BnE, Jun 15, 2010
    #7
  8. BnE

    Scott Dorsey Guest

    BnE <> wrote:
    >On Jun 14, 12:01=A0pm, (Scott Dorsey) wrote:
    >>
    >> The 421 is a particular problem.
    >>
    >> The 421 element is actually intended to be repairable... you can in theor=

    >y
    >> replace the diaphgram and coil very easily with a bench vice and a solder=

    >ing
    >> iron. =A0The thing is, the diaphragm and coil assembly has not been sold =

    >as
    >> a replacement part for ages.
    >>
    >> This means that you have to replace the whole element when it goes bad, a=

    >nd
    >> the whole element is a big thing that takes a lot of precision machining =

    >and
    >> costs around $200. =A0You can have Sennheiser put it in or you can do it
    >> yourself, either way you have to spend a lot of money to replace the whol=

    >e
    >> damn thing.

    >
    >Hope a MKH 416 T isn't as poorly designed.


    No, no, it's not a design problem at all. It's a support problem. The
    421 was _designed_ for easy and cheap repairability, the problem is that
    they won't sell you the parts to do the cheap repair any more.

    That's the case for some things on the 416T also...
    --scott
    --
    "C'est un Nagra. C'est suisse, et tres, tres precis."
     
    Scott Dorsey, Jun 15, 2010
    #8
  9. BnE

    Ty Ford Guest

    On Mon, 14 Jun 2010 20:21:11 -0400, BnE wrote
    (in article
    <>):

    >> The 421 is a particular problem.
    >>
    >> The 421 element is actually intended to be repairable... you can in theory
    >> replace the diaphgram and coil very easily with a bench vice and a soldering
    >> iron.  The thing is, the diaphragm and coil assembly has not been sold as
    >> a replacement part for ages.
    >>
    >> This means that you have to replace the whole element when it goes bad, and
    >> the whole element is a big thing that takes a lot of precision machining and
    >> costs around $200.  You can have Sennheiser put it in or you can do it
    >> yourself, either way you have to spend a lot of money to replace the whole
    >> damn thing.
    >>
    >> And the WORST part is that the 421 has been replaced with the 421 Mk II...
    >> so even though it's almost as cheap to just throw the mike away and buy
    >> a new one, the new ones sound completely different and aren't anywhere near
    >> as useful.  So you pretty much have to bite the bullet and pony up.  It is
    >> really annoying.
    >> --scott
    >> --
    >> "C'est un Nagra.  C'est suisse, et tres, tres precis."

    >
    > Hope a MKH 416 T isn't as poorly designed.


    Gear gets old or is abused and dies. Get over it.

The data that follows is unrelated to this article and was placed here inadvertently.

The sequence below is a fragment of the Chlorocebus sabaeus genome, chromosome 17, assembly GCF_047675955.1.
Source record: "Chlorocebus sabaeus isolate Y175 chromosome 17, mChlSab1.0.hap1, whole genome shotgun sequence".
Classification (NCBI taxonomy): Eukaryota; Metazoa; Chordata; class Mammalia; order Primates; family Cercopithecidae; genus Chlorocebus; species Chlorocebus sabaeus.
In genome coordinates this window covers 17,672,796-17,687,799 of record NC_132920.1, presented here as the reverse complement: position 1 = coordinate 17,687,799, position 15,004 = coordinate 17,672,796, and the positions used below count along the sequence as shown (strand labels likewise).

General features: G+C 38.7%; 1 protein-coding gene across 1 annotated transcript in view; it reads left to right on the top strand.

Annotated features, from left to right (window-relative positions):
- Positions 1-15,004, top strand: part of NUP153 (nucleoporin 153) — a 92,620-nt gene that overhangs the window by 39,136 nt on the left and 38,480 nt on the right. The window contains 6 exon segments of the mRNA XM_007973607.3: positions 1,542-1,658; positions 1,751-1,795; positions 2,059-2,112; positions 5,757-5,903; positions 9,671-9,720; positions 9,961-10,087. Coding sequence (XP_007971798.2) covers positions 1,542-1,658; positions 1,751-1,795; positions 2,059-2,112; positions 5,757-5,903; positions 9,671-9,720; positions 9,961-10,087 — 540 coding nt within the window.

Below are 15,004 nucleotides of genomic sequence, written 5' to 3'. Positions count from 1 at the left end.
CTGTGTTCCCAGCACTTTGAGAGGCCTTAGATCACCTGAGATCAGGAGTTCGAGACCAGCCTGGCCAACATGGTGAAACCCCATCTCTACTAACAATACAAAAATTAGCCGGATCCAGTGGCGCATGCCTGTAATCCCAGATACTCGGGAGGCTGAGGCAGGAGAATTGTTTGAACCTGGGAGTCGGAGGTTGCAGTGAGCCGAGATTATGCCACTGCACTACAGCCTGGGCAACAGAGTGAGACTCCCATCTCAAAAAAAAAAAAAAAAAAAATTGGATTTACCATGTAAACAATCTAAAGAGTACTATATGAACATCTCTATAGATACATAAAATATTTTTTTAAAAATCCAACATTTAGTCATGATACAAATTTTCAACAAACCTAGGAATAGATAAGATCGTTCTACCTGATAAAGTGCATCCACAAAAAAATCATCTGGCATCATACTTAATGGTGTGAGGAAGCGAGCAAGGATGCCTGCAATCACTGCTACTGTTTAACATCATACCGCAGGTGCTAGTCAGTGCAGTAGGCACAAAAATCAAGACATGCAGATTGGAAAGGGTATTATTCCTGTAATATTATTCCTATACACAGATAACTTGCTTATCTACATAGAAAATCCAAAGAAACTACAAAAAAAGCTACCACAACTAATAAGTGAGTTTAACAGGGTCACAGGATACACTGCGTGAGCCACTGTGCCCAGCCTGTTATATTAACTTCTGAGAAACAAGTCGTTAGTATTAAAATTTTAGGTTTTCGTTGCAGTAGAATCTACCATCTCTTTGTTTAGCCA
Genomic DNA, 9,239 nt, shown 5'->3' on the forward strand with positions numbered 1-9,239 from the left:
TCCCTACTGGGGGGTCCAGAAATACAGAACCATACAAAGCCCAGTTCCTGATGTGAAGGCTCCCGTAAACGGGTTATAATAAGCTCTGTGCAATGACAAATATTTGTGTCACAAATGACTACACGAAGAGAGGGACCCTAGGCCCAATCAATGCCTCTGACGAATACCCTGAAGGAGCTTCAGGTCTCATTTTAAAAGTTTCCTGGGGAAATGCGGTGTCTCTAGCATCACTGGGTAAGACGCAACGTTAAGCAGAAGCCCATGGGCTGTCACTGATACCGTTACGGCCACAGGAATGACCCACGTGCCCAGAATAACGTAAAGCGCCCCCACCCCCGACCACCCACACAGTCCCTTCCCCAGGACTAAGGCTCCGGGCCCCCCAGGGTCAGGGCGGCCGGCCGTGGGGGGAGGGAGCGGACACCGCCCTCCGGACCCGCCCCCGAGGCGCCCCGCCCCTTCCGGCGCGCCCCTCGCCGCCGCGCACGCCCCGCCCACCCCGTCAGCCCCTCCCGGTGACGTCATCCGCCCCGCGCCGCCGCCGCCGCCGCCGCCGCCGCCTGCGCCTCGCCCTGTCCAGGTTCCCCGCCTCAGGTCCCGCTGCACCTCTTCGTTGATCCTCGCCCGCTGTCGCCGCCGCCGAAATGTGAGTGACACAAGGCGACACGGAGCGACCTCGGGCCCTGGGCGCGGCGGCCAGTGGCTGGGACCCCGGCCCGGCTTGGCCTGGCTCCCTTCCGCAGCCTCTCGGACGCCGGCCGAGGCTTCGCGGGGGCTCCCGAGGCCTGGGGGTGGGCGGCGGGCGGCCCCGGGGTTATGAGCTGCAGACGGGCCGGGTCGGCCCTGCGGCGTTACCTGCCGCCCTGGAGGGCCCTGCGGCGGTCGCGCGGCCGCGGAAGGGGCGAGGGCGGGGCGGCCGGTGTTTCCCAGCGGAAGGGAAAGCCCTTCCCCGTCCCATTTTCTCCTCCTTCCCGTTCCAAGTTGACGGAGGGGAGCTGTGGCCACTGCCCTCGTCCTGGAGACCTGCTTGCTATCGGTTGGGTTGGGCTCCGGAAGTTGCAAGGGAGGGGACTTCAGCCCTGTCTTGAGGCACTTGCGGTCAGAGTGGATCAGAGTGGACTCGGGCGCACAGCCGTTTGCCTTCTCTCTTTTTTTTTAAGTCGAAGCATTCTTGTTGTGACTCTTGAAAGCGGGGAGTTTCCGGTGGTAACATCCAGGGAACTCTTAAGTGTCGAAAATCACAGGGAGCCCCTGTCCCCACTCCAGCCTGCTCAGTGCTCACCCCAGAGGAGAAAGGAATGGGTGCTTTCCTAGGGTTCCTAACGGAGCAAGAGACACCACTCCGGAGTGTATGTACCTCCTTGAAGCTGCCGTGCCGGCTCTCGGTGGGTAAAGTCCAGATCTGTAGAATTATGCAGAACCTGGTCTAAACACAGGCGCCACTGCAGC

FWIW, I was comparing my 421 to the e-609 and found them extremely similar in
    sound.

    Regards,

    Ty Ford


    --Audio Equipment Reviews Audio Production Services
    Acting and Voiceover Demos http://www.tyford.com
    Guitar player?:http://www.youtube.com/watch?v=yWaPRHMGhGA
     
    Ty Ford, Jun 15, 2010
    #9
  10. BnE

    Scott Dorsey Guest

    Ty Ford <> wrote:
    >
    >Gear gets old or is abused and dies. Get over it.


    Right, but you should be able to fix them when they do. And you should be
    able to get the parts to fix them.

    >FWIW, I was comparing my 421 to the e-609 and found them extremely similar in
    >sound.


    Agreed. The pattern is a little different, but the lack of a presence peak
    is very notable on both. There aren't a lot of dynamics that flat.
    --scott
    --
    "C'est un Nagra. C'est suisse, et tres, tres precis."
     
    Scott Dorsey, Jun 15, 2010
    #10
  11. BnE

    Ty Ford Guest

    On Tue, 15 Jun 2010 12:51:45 -0400, Scott Dorsey wrote
    (in article <hv8b31$s2i$>):

    > Ty Ford <> wrote:
    >>
    >> Gear gets old or is abused and dies. Get over it.

    >
    > Right, but you should be able to fix them when they do. And you should be
    > able to get the parts to fix them.
    >
    >> FWIW, I was comparing my 421 to the e-609 and found them extremely similar
    >> in
    >> sound.

    >
    > Agreed. The pattern is a little different, but the lack of a presence peak
    > is very notable on both. There aren't a lot of dynamics that flat.
    > --scott
    >


    Not so much through my preamps, Scott. To the OP, get one and give it a try.

    Regards,

    Ty Ford



    --Audio Equipment Reviews Audio Production Services
    Acting and Voiceover Demos http://www.tyford.com
    Guitar player?:http://www.youtube.com/watch?v=yWaPRHMGhGA
     
    Ty Ford, Jun 16, 2010
    #11
  12. BnE

    Dave O'Heare Guest

    Somebody wrote:

    >>> FWIW, I was comparing my 421 to the e-609 and found them
    >>> extremely similar in sound.

    >>
    >> Agreed. The pattern is a little different, but the lack of a
    >> presence peak is very notable on both. There aren't a lot of
    >> dynamics that flat. --scott
    >>

    >
    > To the OP, get one and give it
    > a try.


    I've got a couple of 609s, and agree that the sound very much
    like a 421. Now to convince the locals that they do sound the
    same, in spite of one being a "guitar amp microphone".

    Wish me luck...

    Dave O'H
     
    Dave O'Heare, Jul 21, 2010
    #12